Colorectal cancer is cancer that occurs in the colon or rectum. It occurs when the cells in your bowel multiply and attack the surrounding tissue and can spread to the other parts of the body. It is also referred to as Bowel Cancer or Colon cancer.
Sometimes abnormal growths, called polyps, form in the colon or rectum. Over time, some polyps may turn into cancer. Screening tests can find polyps so they can be removed before turning into cancer. Screening also helps find colorectal cancer at an early stage, when treatment works best.
Your risk of getting colorectal cancer increases as you get older. More than 90% of cases occur in people who are 50 years old or older. Other risk factors include having—
Lifestyle factors that may contribute to an increased risk of colorectal cancer include—
Overall, the most effective way to reduce your risk of colorectal cancer is to get screened for colorectal cancer routinely, beginning at age 50.
Almost all colorectal cancers begin as precancerous polyps (abnormal growths) in the colon or rectum. Such polyps can be present in the colon for years before invasive cancer develops. They may not cause any symptoms, especially early on. Colorectal cancer screening can find precancerous polyps so they can be removed before they turn into cancer. In this way, colorectal cancer is prevented. Screening can also find colorectal cancer early, when there is a greater chance that treatment will be most effective and lead to a cure.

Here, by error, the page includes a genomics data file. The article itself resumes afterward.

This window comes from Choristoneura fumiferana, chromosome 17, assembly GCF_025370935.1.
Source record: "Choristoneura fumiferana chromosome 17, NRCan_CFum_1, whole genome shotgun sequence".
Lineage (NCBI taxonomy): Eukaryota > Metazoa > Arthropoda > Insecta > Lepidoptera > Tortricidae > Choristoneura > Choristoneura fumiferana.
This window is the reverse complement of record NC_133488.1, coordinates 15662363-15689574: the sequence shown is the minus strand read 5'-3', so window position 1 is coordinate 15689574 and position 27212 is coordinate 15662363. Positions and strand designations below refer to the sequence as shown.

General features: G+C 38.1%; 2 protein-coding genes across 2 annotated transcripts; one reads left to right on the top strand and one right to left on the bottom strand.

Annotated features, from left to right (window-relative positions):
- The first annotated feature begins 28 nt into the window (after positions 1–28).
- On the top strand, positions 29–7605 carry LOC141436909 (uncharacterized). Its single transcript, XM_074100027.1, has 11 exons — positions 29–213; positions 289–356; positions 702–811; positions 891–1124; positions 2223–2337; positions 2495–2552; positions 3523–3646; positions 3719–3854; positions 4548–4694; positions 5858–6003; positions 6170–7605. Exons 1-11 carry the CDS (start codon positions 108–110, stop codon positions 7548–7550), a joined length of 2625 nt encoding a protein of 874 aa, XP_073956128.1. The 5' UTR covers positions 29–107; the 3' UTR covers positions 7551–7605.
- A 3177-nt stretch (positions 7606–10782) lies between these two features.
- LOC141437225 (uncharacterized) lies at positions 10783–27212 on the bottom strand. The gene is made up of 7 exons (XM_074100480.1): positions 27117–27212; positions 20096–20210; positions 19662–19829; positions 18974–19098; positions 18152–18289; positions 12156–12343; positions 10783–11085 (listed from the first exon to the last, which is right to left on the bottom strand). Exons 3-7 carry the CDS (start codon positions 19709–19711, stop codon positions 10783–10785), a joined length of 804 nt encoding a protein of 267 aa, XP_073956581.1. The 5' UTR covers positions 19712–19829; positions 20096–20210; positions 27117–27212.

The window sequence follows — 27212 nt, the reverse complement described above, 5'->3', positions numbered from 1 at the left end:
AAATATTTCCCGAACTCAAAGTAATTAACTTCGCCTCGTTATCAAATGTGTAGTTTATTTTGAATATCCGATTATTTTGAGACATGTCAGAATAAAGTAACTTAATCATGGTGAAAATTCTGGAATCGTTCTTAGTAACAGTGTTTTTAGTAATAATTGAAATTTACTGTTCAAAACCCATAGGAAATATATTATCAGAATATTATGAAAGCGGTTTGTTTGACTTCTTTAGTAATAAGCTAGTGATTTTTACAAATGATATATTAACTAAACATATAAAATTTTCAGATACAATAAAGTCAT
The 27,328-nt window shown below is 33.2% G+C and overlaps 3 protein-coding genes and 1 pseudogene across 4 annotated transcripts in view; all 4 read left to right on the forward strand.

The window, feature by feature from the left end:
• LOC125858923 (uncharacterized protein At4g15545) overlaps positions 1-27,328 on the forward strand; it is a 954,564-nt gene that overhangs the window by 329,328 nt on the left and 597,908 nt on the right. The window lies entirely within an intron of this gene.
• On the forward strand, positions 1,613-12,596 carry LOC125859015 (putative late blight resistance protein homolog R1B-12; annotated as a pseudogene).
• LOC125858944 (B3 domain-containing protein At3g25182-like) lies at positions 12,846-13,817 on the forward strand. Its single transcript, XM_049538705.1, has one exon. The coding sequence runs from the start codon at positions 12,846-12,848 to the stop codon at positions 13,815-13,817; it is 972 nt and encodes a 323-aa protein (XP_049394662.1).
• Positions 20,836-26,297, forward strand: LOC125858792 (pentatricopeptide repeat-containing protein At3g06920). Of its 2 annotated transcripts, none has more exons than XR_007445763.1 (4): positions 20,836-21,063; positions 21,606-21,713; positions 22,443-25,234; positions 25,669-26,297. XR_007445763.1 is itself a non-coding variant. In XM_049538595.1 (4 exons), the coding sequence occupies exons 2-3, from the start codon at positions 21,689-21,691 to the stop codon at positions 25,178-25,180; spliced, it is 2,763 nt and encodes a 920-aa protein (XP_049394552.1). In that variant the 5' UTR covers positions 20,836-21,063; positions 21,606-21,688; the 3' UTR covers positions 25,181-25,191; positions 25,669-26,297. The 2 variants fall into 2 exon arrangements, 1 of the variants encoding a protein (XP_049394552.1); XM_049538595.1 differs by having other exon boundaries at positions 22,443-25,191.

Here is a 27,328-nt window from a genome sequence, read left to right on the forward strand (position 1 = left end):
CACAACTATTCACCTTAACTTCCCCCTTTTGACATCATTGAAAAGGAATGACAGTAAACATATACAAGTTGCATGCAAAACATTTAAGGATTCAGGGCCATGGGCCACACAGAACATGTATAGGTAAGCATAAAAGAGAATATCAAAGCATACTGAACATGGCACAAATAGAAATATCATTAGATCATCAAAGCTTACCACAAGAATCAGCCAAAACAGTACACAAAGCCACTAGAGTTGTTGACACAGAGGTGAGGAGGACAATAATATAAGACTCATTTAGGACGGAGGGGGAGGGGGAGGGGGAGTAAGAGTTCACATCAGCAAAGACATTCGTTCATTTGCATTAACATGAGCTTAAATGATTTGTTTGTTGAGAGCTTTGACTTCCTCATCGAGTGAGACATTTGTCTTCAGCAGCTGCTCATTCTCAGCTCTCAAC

Research is underway to find out if changes to your diet can reduce your colorectal cancer risk. Medical experts often recommend a diet low in animal fats and high in fruits, vegetables, and whole grains to reduce the risk of other chronic diseases, such as coronary artery disease and diabetes. This diet also may reduce the risk of colorectal cancer.
Researchers are looking at the role of some medicines and supplements in preventing colorectal cancer. The U.S. Preventive Services Task Force found that taking low-dose aspirin can help prevent cardiovascular disease and colorectal cancer in some adults, depending on age and risk factors. For more information, download Aspirin Use for the Primary Prevention of Cardiovascular Disease and Colorectal Cancer: Consumer Guide. [PDF-212KB]External
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Content Source from: https://www.cdc.gov